Who can forget Pierre-François Lacenaire, brought to life on screen in Jacques Prévert and Marcel Carné’s legendary film Children of Paradise [Les Enfants du Paradis] by Marcel Herrand, rubbing shoulders with Arletty, Pierre Brasseur and Jean-Louis Barrault?
The Antihero of French cinema’s most beautiful film, Pierre-François Lacenaire was above all a true human enigma, a moral and social “monster” in the eyes of his contemporaries. Condemned to death in November 1835 for having committed more than 16 crimes, he was incarcerated in the Conciergerie [a Parisian prison] for several months preceding his execution in January 1836. This is when he became a cultural phenomenon, an attraction for those who wished to get close to him, rub shoulders with him, and interrogate him. The reason is because Lacenaire, throughout his imprisonment, wrote memoirs, poetry and songs. His imminent date with the guillotine became a source of inspiration: “La lucarne” (as the guillotine was nicknamed, from the resemblance of the circle that pins the neck to a small window) became his muse.
His work went on to fascinate many a writer and intellectual, including Michel Foucault and Roland Barthes; but doubtless it was Flaubert who gave him his greatest encomium: “Lacenaire was also a philosopher, in his manner […] he gave such a lesson to morality, he really spanked it publicly…”
The monstrous Lacenaire’s songs and poems are the “flowers of evil” of our new recording. The more we rediscovered his repertoire, the more we realised what an incredible writer Lacenaire was, possessed of powerful verve, and inventive in his daydreams. Like Byron he plunges us into a fantastic and romantic universe. The condemned poet-assassin’s “Sylphide” and “Dreams” defy death and the guillotine as he recites his last song, like Lamartine’s swan. His contemporaries spoke of him “wielding both lyre and dagger,” and said that he sang like the poet André Chénier and murdered like the criminal “Cartouche”.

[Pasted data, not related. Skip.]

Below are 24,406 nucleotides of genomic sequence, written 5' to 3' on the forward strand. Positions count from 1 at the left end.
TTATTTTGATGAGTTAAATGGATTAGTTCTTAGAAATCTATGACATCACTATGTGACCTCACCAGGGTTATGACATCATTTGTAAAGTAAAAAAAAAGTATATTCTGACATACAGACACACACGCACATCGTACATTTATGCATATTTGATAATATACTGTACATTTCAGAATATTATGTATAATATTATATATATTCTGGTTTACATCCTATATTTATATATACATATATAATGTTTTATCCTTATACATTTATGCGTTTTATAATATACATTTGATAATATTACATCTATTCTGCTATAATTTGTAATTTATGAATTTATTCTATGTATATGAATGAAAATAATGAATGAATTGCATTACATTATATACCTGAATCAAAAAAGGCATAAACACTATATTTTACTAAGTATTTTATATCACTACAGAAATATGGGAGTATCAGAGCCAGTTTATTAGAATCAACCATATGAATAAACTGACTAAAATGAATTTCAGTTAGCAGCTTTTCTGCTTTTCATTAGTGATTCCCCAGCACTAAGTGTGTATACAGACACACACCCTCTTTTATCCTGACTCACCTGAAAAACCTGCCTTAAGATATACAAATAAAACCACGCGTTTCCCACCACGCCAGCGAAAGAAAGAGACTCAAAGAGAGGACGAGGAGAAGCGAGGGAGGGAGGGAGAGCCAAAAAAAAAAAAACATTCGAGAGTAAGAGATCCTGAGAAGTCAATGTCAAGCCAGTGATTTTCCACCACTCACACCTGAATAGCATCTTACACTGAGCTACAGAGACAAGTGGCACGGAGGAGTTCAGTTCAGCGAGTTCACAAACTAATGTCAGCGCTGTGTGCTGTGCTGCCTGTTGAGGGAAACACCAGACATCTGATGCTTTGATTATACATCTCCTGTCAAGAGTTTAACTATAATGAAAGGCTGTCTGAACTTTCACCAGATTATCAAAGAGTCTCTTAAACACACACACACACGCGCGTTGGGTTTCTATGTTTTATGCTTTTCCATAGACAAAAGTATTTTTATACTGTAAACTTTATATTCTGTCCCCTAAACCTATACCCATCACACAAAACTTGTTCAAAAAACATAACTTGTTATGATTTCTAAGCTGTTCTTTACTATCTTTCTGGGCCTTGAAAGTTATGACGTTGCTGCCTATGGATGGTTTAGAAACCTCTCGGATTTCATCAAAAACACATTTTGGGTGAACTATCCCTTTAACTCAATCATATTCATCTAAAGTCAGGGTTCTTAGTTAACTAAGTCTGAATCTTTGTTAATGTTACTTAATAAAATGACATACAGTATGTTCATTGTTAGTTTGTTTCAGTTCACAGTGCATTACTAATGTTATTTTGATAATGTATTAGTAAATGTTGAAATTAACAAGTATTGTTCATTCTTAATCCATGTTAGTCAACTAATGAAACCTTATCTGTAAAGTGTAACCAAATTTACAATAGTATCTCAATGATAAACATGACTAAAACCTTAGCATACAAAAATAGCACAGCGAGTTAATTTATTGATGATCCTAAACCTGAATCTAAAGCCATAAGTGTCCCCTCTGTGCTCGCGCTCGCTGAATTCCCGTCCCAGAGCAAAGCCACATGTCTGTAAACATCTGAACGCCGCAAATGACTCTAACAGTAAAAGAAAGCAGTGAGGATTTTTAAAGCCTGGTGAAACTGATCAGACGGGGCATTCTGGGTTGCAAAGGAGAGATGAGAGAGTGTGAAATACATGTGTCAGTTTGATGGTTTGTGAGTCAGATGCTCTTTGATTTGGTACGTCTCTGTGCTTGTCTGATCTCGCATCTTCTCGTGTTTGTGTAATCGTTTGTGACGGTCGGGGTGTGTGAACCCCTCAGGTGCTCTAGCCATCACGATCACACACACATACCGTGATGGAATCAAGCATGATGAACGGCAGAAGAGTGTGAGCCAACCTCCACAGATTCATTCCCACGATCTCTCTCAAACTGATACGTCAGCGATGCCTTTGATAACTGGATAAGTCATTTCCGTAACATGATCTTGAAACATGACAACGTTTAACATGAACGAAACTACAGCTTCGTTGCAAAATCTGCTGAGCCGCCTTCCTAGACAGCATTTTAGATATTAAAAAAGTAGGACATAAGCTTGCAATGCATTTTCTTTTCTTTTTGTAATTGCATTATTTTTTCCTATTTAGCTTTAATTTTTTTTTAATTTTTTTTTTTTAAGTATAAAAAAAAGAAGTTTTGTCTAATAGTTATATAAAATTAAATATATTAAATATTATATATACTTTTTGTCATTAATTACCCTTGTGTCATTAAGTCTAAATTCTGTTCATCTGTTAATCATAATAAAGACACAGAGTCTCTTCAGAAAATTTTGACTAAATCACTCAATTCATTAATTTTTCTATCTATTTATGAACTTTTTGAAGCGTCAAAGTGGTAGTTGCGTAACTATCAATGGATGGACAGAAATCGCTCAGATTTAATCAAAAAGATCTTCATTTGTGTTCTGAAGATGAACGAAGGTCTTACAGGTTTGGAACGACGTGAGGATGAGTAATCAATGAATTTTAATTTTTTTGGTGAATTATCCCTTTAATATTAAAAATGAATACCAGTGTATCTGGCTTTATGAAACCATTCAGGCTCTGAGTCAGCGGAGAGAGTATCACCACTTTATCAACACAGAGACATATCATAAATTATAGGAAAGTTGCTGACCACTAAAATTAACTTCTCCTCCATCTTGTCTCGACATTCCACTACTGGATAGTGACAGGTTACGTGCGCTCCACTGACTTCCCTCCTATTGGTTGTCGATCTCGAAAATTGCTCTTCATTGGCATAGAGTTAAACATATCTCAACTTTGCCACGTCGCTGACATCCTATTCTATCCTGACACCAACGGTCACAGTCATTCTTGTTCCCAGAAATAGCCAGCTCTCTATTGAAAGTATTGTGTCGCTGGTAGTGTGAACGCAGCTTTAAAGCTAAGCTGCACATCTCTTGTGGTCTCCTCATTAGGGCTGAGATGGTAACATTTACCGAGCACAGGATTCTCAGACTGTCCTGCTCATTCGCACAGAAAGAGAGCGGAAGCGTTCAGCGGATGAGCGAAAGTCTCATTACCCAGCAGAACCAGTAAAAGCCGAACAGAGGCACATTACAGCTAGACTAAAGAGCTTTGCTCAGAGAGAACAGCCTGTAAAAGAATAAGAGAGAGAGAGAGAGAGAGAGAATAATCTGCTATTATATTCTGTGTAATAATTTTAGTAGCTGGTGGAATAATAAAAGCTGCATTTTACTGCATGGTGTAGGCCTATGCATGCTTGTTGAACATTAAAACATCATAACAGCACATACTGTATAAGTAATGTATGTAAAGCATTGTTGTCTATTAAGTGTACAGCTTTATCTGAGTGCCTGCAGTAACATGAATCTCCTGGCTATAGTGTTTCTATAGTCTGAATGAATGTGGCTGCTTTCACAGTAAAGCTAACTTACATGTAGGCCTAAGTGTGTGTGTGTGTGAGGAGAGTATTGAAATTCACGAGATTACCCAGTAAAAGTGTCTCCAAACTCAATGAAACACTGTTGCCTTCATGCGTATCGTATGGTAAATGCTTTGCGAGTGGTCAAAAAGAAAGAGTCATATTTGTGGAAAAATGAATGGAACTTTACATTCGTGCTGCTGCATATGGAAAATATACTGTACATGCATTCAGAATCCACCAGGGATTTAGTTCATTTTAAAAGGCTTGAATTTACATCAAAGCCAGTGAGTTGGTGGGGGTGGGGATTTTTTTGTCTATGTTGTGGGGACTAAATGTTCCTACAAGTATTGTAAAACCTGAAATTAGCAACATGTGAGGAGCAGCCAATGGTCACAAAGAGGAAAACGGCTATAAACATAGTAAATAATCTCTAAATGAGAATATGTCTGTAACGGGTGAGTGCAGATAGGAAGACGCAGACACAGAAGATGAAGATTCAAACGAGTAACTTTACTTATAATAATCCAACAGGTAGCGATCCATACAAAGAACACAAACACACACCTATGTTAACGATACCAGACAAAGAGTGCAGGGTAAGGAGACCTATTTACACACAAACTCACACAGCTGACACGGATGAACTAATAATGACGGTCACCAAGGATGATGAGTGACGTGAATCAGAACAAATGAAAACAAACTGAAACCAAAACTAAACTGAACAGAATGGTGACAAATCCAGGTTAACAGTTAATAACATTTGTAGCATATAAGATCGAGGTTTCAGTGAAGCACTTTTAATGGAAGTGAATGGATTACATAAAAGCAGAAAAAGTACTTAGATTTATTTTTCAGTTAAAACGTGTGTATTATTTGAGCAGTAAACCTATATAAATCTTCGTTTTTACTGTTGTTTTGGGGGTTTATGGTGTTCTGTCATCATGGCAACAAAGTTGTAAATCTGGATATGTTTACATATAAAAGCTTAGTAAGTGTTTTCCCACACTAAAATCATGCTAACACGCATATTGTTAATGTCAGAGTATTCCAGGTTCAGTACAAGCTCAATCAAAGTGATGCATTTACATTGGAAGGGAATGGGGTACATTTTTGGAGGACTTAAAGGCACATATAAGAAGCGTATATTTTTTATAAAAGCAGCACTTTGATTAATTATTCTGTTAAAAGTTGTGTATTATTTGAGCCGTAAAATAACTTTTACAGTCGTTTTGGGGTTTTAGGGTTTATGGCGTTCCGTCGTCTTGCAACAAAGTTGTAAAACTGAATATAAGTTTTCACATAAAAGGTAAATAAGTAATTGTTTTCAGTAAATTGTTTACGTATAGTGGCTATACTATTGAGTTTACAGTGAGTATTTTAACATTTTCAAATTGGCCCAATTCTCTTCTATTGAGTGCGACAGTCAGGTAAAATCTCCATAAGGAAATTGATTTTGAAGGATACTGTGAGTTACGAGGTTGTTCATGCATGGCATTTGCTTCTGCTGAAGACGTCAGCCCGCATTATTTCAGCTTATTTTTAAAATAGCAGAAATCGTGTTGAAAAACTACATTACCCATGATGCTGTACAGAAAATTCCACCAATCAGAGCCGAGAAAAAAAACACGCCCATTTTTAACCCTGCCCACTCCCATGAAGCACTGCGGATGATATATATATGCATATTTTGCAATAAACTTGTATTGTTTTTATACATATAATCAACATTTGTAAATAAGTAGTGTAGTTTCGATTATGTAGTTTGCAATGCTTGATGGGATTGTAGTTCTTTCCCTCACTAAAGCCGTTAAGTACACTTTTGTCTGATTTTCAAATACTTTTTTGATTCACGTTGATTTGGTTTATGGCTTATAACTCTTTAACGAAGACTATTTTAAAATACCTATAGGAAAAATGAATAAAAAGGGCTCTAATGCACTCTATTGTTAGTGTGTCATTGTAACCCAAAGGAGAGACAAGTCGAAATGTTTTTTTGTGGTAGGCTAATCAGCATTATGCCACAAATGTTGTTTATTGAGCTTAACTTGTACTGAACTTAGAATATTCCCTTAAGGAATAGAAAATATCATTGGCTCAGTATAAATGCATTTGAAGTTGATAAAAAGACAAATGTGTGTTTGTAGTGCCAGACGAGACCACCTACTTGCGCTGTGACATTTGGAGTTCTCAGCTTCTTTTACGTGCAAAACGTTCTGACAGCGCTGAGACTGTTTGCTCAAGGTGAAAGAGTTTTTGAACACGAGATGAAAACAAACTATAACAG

Lacenaire’s Lament is the last will and testament of a child of the “boulevard du crime”, just as the Ballad of the Hanged was that of François Villon, another poet-assassin. This criminal knew how to sing; he knew his classics, like The Drunkard and the Penitent or Jesus Christ Dresses like the Poor, to be found in the vocal repertoire of the Romancero Français rediscovered by the poet Gérard de Nerval; but he also knew the works of the 19th century’s greatest popular singer in France, Pierre-Jean de Béranger, whom he tried to convert to his literary cause.
Was he a misunderstood artist, condemned by society? Or a degenerate, perverse bogeyman, too dangerous for his fellow creatures? We wouldn’t dare summon this fallen poet to judgment, but neither would we dare whitewash the portrait of a self-confessed criminal. But we did take incomparable pleasure in singing this individual’s adventure and his ambiguous relationship with conventional morality.
To accompany us on this undertaking, we asked the illustrator Maël to depict the universe of this half-brother of Maldoror. We wanted his drawings to have a place in Lacenaire’s Legend. Between Goya and Daumier, Maël’s drawing-pen offers a striking, dramatic line that once more sketches Lacenaire, leaving caricature aside with a precision that reinforces the enigma of our poet-assassin.